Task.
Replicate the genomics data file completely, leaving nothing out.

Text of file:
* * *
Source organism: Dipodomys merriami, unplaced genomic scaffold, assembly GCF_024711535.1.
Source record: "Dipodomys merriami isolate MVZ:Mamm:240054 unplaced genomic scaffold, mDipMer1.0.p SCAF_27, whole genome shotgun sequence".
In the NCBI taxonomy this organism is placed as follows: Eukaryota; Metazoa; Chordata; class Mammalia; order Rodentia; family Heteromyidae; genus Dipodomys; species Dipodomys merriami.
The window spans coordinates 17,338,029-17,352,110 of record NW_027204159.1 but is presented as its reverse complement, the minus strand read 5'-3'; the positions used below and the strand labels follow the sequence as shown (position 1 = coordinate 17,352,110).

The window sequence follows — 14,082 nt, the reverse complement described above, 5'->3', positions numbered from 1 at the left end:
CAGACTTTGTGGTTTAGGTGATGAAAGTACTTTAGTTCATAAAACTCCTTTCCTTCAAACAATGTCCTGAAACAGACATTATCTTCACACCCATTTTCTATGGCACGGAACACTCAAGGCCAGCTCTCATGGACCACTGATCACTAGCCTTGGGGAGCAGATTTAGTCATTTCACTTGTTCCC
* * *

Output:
Source organism: Dipodomys merriami, unplaced genomic scaffold, assembly GCF_024711535.1.
Source record: "Dipodomys merriami isolate MVZ:Mamm:240054 unplaced genomic scaffold, mDipMer1.0.p SCAF_27, whole genome shotgun sequence".
In the NCBI taxonomy this organism is placed as follows: Eukaryota; Metazoa; Chordata; class Mammalia; order Rodentia; family Heteromyidae; genus Dipodomys; species Dipodomys merriami.
The window spans coordinates 17,338,029-17,352,110 of record NW_027204159.1 but is presented as its reverse complement, the minus strand read 5'-3'; the positions used below and the strand labels follow the sequence as shown (position 1 = coordinate 17,352,110).

The window sequence follows — 14,082 nt, the reverse complement described above, 5'->3', positions numbered from 1 at the left end:
CAGACTTTGTGGTTTAGGTGATGAAAGTACTTTAGTTCATAAAACTCCTTTCCTTCAAACAATGTCCTGAAACAGACATTATCTTCACACCCATTTTCTATGGCACGGAACACTCAAGGCCAGCTCTCATGGACCACTGATCACTAGCCTTGGGGAGCAGATTTAGTCATTTCACTTGTTCCC